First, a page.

Groom Suffers 2nd-Degree Burns in Margarita Mishap
'Margarita dermatitis' a rare medical condition, not a drink
By Arden Dier,  Newser Staff
Posted Jun 3, 2015 9:59 AM CDT
In this April 28, 2014, photo, a margarita cocktail is served at the bar of Luna Park restaurant in Los Angeles.   (AP Photo)

(Newser) – A week before his wedding, Aaron Peers doesn't have cold feet, but rather burnt hands. While making margaritas outside with bride-to-be Alyse Golden over Memorial Day weekend, a little lime juice dripped down his fingers and hands and onto his arm as he was squeezing the limes. A day later, the man from Jacksonville, Fla., noticed red burns developing on his skin, and within 48 hours, a huge blister also appeared, First Coast News reports. ER doctors told Peers he had fallen victim to a little-known reaction caused when citric acid mixes with the sun's rays, dubbed "margarita dermatitis," or "lime disease." Essentially, the acid makes skin hypersensitive to sunlight, and exposure can cause nasty burns, blisters, or brown spots, the Daily Express and Women's Health report.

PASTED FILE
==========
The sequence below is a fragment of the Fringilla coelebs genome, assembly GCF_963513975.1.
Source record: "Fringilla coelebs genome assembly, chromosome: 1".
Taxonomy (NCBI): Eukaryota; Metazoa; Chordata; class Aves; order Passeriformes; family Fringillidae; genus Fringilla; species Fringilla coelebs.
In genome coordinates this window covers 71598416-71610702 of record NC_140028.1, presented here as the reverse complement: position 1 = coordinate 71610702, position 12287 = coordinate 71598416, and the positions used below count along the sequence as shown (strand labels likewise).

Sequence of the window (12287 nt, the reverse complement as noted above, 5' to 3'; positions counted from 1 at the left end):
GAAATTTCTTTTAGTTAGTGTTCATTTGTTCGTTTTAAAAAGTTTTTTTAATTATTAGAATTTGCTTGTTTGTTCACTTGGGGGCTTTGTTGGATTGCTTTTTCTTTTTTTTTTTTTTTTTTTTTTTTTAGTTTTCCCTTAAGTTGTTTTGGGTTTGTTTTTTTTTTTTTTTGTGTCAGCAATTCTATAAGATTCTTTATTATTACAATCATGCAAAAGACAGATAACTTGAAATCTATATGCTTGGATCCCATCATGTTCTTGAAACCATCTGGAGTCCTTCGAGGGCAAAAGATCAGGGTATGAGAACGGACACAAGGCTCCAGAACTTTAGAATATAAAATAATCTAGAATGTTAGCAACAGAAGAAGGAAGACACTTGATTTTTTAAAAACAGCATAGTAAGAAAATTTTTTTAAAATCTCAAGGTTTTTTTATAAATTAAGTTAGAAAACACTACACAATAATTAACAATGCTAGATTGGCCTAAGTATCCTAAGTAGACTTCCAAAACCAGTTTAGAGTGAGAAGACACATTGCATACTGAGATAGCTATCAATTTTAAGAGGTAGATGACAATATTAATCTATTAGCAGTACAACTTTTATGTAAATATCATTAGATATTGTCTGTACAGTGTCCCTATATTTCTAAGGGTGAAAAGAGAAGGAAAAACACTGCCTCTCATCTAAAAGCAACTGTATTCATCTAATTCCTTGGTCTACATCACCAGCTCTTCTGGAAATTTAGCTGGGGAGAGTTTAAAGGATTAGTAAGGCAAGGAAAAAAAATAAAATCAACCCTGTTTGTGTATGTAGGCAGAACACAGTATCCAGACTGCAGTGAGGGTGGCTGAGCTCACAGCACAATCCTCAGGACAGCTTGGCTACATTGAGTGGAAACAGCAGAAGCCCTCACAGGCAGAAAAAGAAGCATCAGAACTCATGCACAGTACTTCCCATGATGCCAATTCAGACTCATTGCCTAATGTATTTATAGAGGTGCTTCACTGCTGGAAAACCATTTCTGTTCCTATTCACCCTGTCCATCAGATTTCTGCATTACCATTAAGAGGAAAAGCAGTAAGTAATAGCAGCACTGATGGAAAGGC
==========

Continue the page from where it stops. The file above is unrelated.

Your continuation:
It isn't just limes you need to watch out for: Lemons, carrots, celery, bergamot oranges, parsnips, and dill can also inflame the skin. Dr. Douglas Robins says he sees about a dozen patients each year affected by what is officially known as phytophotodermatitis and that it can take years to bleach skin back to normal. While some people react differently, "everyone is susceptible." Left with second-degree burns, Peers says Photoshop will be a big help for wedding photos. "The blistering is gone and now I'm left with really bright pink skin," he says, adding his wedding ring might not make it on his finger. "Tried it on the other day. It barely fit." Peers and his fiancee have also postponed their dream honeymoon in Hawaii as Peers will have to stay out of the sun for a while. To avoid a similar fate, Robins recommends making summer cocktails indoors before enjoying them in the sunshine. (How McDonald's allegedly treats burns: with mustard.)